Thoughts from Iraj Toutounchian’s Islamic Money & Banking, Integrating Money in Capital Theory
Istisna ‘a appears in the literature as follows:
At the request of the client, the bank places an order for the manufacture of some equipment or the construction of some major item as road or water pipeline… When the item is ready, the bank buys it from the manufacturer and sells it to the client at whose behest the order was placed, at a profit, on a deferred payment basis. (Khan 2000: 26-7)
While this is clearly a useful contract and one designed to promote production, it seems to me that it would be more practical and manageable for the bank if it were amended to read that the bank may sign, on the basis of a written request from a client, a civil partnership contract with a contractor for the manufacture of some equipment or the construction of some major items needed by the country.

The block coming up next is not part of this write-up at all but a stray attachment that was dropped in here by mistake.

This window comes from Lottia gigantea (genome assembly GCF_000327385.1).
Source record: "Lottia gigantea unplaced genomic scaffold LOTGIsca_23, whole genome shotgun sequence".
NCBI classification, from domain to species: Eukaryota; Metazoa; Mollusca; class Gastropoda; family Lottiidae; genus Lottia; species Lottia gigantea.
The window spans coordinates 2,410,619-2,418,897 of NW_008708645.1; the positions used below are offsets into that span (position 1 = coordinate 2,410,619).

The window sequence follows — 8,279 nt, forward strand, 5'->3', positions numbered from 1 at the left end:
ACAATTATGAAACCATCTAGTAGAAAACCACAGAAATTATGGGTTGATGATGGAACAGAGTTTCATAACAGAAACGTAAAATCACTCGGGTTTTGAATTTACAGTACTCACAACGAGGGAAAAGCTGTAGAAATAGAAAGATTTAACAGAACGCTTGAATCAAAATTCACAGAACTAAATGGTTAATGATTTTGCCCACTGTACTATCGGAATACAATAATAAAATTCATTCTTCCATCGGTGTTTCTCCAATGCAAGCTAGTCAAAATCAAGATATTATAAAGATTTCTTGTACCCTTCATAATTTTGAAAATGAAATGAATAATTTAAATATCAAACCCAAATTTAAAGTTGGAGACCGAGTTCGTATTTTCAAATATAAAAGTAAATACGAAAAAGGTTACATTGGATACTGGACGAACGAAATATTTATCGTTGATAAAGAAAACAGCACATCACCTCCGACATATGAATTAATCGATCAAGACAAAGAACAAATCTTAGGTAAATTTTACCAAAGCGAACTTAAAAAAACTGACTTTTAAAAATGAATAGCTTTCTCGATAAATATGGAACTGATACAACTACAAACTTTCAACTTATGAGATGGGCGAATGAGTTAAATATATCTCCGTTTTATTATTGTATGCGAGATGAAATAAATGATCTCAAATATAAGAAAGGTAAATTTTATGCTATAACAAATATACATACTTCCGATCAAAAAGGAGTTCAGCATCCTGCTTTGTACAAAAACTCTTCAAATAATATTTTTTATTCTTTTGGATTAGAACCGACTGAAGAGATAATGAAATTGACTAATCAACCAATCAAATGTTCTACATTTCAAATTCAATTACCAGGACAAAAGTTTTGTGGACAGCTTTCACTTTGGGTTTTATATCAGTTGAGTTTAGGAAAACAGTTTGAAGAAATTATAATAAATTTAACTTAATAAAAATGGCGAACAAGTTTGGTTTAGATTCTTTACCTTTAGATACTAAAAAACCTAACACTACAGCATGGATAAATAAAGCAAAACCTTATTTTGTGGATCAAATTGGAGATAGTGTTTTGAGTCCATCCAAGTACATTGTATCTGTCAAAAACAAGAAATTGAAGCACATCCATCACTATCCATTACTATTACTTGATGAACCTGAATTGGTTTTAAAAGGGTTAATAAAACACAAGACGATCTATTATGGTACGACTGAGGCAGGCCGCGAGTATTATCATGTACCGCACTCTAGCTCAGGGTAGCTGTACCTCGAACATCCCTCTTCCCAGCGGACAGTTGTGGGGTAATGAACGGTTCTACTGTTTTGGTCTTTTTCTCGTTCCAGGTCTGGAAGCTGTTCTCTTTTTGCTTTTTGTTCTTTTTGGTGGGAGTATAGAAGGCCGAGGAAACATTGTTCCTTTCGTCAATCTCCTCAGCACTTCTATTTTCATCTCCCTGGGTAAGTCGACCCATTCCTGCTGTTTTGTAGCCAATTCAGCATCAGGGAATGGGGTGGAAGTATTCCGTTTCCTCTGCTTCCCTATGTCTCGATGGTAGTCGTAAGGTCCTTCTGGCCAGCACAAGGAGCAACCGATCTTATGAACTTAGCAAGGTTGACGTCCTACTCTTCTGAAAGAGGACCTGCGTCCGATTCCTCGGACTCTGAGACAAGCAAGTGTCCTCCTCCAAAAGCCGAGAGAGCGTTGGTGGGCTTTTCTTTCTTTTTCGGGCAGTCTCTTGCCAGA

The item(s) requested by the client should be specified precisely, and the place, delivery, price, and so on have to be predetermined. Immediately after the completion of the manufacture, the item has to be sold to the client on an installment basis. This contract is typically a combination of two contracts: a Civil Partnership between the bank and manufacturer (or contractor), and another between the bank and, most likely, a government entity, for security reasons. The bank is the financier, the client is the final user, and the firm or the contractor is the manufacturer. There are many instances, especially in developing countries, in which there is a need, the financier is available and the contractor has the qualifications to meet the client’s demand. The amended version of the contract can help bring three parties together and enable otherwise- impossible projects to come to fruition. The trilateral agreement paves the way for major projects in which the client lacks the necessary funds.